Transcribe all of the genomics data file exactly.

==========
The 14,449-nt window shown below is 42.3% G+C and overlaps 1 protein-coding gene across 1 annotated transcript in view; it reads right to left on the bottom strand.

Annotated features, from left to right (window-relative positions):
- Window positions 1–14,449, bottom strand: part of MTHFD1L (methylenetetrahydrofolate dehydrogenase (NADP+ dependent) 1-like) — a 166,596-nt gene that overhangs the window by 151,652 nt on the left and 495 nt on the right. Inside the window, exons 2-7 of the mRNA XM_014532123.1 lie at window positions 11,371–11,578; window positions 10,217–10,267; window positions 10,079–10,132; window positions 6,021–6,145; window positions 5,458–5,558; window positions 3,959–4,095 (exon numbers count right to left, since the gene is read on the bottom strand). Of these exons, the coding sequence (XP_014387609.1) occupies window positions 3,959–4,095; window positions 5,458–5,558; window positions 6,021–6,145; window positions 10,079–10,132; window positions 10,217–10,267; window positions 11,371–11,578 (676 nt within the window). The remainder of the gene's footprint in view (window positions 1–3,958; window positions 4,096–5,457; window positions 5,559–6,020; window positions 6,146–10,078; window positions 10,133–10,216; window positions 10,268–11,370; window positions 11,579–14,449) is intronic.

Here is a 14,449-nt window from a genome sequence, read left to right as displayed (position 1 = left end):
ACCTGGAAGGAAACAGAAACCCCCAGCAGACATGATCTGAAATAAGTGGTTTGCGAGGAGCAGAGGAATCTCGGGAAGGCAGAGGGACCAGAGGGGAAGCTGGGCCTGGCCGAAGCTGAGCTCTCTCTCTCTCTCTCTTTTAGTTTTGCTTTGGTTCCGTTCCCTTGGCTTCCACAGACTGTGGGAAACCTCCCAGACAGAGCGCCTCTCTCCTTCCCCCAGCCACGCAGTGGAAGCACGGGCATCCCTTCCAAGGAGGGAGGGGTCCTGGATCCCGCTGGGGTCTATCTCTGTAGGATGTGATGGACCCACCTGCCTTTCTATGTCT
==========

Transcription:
The 14,449-nt window shown below is 42.3% G+C and overlaps 1 protein-coding gene across 1 annotated transcript in view; it reads right to left on the bottom strand.

Annotated features, from left to right (window-relative positions):
- Window positions 1–14,449, bottom strand: part of MTHFD1L (methylenetetrahydrofolate dehydrogenase (NADP+ dependent) 1-like) — a 166,596-nt gene that overhangs the window by 151,652 nt on the left and 495 nt on the right. Inside the window, exons 2-7 of the mRNA XM_014532123.1 lie at window positions 11,371–11,578; window positions 10,217–10,267; window positions 10,079–10,132; window positions 6,021–6,145; window positions 5,458–5,558; window positions 3,959–4,095 (exon numbers count right to left, since the gene is read on the bottom strand). Of these exons, the coding sequence (XP_014387609.1) occupies window positions 3,959–4,095; window positions 5,458–5,558; window positions 6,021–6,145; window positions 10,079–10,132; window positions 10,217–10,267; window positions 11,371–11,578 (676 nt within the window). The remainder of the gene's footprint in view (window positions 1–3,958; window positions 4,096–5,457; window positions 5,559–6,020; window positions 6,146–10,078; window positions 10,133–10,216; window positions 10,268–11,370; window positions 11,579–14,449) is intronic.

Here is a 14,449-nt window from a genome sequence, read left to right as displayed (position 1 = left end):
ACCTGGAAGGAAACAGAAACCCCCAGCAGACATGATCTGAAATAAGTGGTTTGCGAGGAGCAGAGGAATCTCGGGAAGGCAGAGGGACCAGAGGGGAAGCTGGGCCTGGCCGAAGCTGAGCTCTCTCTCTCTCTCTCTTTTAGTTTTGCTTTGGTTCCGTTCCCTTGGCTTCCACAGACTGTGGGAAACCTCCCAGACAGAGCGCCTCTCTCCTTCCCCCAGCCACGCAGTGGAAGCACGGGCATCCCTTCCAAGGAGGGAGGGGTCCTGGATCCCGCTGGGGTCTATCTCTGTAGGATGTGATGGACCCACCTGCCTTTCTATGTCT